Like all of the nation’s high school graduates, the Chicago Public Schools class of 2022 has spent more than half of their high school experience navigating the pandemic. But in addition to the challenges of remote learning, families impacted by COVID-19, and interruptions to their social lives, CPS students also had to contend with contention between the Chicago Teachers Union and CPS administration, including two strikes.
“High school itself, we know isn’t easy,” said Lane Tech High School graduate Isabela Ávila Ríos. “And then add on more than one strike and COVID and all that, it made it seem like it was never going to end at one point. Yet here I am two days post-graduation, realizing like it’s all over. It’s all behind me now.”
For CPS class of 2022 graduates Isabela Ávila Ríos, Diego Garcia, Yazmine Puma, and Andre Pedroza, high school was more than a stop on the way to adulthood. It’s where they found support and community.
“There are teachers here who really care about the students and I’m just grateful to have been in the classroom with those teachers and have had experiences with some teachers that ... very clearly cared about me and cared about the community,” said Diego Garcia. “I reflect on that a lot.”
It’s where they discovered new interests and talents.
“You have multiple different types of outlets in which you can show your creative expression and that’s where I feel like CPS actually does a good job,” said Schurz High School graduate Andre Pedroza. “I wouldn’t know as much about music as I do now if not for that.”
It’s where they learned more about who they are and who they want to be.
“When I came into Schurz I wanted to major in business because that’s what I thought interested me, but then I kind of struggled on what I wanted to major in because nothing really caught my attention. Like I’m more of a hands on thinking type of person,” said Schurz High School graduate Yazmine Puma.
“CPS in itself allowed me to start off my activism work that led me to then create the Coalition of Advocates for Undocumented Students’ Education and for it to take off,” said Ávila Ríos.
Looking back, the graduates say every aspect of their school lives was touched by the pandemic.
“The last couple of years, it was a little rough with the pandemic and online school, it wasn’t the best,” said Garcia. “Some ideas don’t translate well through computers, and sometimes I had trouble with the internet connection.”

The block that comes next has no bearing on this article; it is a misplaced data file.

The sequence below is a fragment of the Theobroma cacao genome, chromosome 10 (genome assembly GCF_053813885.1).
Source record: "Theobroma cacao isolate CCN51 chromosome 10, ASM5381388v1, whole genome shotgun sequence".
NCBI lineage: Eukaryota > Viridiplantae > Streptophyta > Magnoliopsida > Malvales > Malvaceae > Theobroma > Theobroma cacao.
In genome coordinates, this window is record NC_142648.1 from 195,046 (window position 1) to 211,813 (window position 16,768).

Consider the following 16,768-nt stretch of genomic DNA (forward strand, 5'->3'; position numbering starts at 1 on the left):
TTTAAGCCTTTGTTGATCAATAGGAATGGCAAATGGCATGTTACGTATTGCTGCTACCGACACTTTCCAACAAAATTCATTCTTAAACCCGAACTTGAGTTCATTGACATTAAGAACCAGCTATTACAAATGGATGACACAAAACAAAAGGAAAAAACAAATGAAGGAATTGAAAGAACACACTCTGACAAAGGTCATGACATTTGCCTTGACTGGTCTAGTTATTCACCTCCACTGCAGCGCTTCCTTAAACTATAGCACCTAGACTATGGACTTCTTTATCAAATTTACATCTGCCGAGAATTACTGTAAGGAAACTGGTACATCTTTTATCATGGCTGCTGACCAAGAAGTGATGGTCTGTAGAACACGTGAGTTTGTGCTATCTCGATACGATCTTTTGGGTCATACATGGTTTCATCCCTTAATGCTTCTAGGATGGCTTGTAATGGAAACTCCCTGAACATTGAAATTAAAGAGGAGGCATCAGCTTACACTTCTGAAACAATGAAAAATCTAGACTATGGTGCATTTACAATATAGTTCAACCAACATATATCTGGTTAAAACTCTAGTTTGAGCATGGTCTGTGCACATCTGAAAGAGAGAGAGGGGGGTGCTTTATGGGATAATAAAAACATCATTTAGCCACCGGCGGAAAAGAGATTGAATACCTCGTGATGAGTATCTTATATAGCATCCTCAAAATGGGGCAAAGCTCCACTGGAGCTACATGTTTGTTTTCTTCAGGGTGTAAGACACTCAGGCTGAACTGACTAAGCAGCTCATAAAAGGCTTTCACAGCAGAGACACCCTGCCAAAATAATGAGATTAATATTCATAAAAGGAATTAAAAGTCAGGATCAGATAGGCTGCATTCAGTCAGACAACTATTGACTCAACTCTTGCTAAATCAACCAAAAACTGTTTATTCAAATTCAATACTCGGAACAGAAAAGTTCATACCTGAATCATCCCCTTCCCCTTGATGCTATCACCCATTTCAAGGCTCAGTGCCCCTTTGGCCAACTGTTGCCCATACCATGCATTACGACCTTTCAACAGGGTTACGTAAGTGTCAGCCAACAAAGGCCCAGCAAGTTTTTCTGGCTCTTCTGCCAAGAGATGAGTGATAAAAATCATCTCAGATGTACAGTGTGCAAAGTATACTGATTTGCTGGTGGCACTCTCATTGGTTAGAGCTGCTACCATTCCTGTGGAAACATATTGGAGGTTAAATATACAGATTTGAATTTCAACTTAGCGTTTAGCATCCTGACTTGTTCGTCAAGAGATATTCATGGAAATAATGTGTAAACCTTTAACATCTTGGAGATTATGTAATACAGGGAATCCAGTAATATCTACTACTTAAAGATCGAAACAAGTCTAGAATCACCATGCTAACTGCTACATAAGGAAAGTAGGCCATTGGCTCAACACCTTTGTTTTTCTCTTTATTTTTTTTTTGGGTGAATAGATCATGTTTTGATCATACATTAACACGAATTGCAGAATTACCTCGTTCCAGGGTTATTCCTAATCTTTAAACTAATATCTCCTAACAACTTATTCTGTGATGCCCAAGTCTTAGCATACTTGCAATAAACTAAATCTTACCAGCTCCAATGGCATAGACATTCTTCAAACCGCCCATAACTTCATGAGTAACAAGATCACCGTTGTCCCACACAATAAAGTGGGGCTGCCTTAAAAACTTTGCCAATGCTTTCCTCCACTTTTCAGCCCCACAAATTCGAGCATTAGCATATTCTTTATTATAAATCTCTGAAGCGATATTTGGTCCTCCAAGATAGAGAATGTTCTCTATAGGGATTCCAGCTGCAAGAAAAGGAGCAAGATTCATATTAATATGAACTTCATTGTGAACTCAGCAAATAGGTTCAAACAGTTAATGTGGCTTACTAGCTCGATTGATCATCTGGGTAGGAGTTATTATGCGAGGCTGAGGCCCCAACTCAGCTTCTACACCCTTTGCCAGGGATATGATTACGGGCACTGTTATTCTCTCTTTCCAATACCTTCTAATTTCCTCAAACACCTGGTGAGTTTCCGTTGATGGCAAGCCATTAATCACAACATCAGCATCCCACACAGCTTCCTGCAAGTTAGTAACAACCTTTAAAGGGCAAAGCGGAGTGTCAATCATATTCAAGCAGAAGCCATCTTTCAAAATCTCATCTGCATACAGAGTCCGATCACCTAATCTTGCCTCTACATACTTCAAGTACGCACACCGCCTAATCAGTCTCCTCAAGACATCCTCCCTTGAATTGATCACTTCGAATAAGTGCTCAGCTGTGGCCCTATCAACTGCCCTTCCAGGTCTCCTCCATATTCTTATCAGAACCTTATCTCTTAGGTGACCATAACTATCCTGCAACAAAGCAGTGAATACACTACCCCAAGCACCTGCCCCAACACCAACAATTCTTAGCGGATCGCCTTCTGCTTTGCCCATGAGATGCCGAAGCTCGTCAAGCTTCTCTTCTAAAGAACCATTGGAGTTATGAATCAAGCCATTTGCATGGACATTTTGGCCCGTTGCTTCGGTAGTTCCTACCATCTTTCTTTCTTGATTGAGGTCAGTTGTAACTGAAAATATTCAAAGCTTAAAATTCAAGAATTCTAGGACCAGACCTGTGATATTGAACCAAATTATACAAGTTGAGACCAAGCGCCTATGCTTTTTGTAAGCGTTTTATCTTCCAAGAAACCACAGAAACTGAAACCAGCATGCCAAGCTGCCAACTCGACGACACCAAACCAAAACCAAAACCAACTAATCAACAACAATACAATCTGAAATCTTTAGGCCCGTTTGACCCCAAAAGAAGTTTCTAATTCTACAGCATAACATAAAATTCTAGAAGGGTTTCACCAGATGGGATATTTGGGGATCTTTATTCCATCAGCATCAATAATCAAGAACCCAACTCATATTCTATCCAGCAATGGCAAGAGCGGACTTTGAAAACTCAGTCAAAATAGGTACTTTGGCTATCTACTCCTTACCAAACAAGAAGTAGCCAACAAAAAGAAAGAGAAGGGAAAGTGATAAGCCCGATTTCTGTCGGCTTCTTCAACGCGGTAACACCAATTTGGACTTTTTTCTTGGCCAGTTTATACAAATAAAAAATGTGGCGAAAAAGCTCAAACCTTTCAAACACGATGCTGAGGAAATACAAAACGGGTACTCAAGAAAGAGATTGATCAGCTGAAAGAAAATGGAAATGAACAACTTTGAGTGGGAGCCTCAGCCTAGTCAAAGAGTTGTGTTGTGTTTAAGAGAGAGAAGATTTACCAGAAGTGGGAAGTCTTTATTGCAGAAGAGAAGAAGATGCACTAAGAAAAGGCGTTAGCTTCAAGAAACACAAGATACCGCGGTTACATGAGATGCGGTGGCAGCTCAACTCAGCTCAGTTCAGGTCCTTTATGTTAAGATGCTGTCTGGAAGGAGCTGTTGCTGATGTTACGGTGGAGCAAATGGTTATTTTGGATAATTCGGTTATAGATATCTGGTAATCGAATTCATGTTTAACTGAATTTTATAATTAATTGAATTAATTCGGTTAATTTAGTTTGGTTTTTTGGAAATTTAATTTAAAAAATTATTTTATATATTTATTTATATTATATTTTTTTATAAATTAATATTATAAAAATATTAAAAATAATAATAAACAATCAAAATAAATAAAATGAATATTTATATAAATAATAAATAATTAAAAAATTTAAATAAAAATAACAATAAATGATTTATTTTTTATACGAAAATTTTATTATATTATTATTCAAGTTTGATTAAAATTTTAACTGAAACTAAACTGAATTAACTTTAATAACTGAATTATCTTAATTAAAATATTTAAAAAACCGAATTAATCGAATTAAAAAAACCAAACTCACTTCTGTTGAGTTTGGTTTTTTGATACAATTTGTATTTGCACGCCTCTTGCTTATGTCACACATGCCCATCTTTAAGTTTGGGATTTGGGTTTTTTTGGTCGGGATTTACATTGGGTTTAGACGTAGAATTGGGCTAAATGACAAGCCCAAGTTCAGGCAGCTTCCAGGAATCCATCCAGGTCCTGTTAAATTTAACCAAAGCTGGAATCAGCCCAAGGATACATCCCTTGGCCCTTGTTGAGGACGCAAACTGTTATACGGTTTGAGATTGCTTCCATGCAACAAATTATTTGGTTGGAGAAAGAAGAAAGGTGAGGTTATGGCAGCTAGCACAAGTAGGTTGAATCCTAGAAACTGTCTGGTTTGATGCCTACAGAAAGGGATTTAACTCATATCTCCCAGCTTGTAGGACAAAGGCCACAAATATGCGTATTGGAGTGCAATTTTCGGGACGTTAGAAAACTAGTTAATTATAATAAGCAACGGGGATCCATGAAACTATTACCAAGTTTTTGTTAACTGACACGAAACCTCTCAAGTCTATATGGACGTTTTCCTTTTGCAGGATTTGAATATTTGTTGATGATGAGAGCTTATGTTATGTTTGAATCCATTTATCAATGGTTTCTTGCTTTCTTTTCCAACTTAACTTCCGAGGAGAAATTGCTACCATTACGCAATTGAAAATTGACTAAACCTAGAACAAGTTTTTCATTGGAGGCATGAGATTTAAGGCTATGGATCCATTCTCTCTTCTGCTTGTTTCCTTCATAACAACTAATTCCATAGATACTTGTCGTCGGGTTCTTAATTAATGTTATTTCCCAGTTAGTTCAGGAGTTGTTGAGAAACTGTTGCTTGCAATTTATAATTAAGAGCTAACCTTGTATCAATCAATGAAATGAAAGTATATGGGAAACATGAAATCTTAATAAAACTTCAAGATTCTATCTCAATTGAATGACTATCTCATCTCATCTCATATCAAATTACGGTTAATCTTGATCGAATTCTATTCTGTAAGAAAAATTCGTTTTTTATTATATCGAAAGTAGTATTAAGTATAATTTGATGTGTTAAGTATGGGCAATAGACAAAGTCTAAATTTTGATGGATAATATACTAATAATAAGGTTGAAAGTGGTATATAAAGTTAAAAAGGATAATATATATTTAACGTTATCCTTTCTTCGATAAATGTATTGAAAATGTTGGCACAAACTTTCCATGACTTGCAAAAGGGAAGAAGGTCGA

Garcia said there were changes to his well-being.
“After the shutdown, I felt a little less social. I felt like I became a little more introverted. So that’s something I’m still working through and trying to get past,” he said.
Pedroza also had difficulty with remote learning, he said.
“I would say that COVID legitimately reduced my work ethic. Sometimes there were days where I wouldn’t want to do assignments because I wouldn’t have motivation to do them,” Pedroza said. “That’s when administration here introduced something, I call it the 50% rule. And essentially that’s when teachers were not allowed to fail the students’ assignments. I feel like that 50% rule really like affects students like in this school, especially with their work ethic.”
The interruptions also led to disappointment for student-athletes like Yazmine Puma.
“I’ve been playing sports since freshman year. My mom caught COVID towards the end of my volleyball season. So due to that my volleyball season was cut short. I was really sad about that,” she said. “I wanted to try out soccer for my junior year but that wasn’t able to happen because my dad had COVID and then I had to quarantine basically the entire month.”
And even retuning to in-person school had some road bumps, said Ávila Ríos.
“Virtual learning was hard in itself, but the transition back, since our schools weren’t prepared for that either, made things so much harder with teachers having to change the way they grade or accept work,” she said.
But now with their time in CPS at an end, they all report feeling ready and eager for the challenges that lie ahead.
Yazmine Puma is heading to Illinois State University in the fall to study criminal justice.
“I’m actually very excited. I had to think about it a lot because I’m moving away, I’m going to be living on campus, but I see it as a way of experiencing something new and as a way of like making myself more independent,” Puma said.
Andre Pedroza is attending Harold Washington College to study computer science.
“I envision having a career with computer science, maybe with programming, especially something with video games, because that’s something I’m interested in as well,” said Pedroza.
After a summer working with the National Equity Project, Isabela Ávila Ríos will be matriculating at the University of Chicago to major in political science.
“I think going to CPS really opened up my view of the city,” Ávila Ríos said. “I know so much more just from meeting people from everywhere.”
And Diego Garcia will be going to UIC, where he was accepted into the pre-health pre-science program and plans a career in the medical field. Garcia’s high school was one of the recipients of full scholarships from the nonprofit organization Hope Chicago, an event Garcia called a “once-in-a-lifetime opportunity.”
“I’m going to have to figure out more things on my own and that’s just my main concern, making sure I have everything that needs to be done, done,” Garcia said. “I am unbelievably excited.”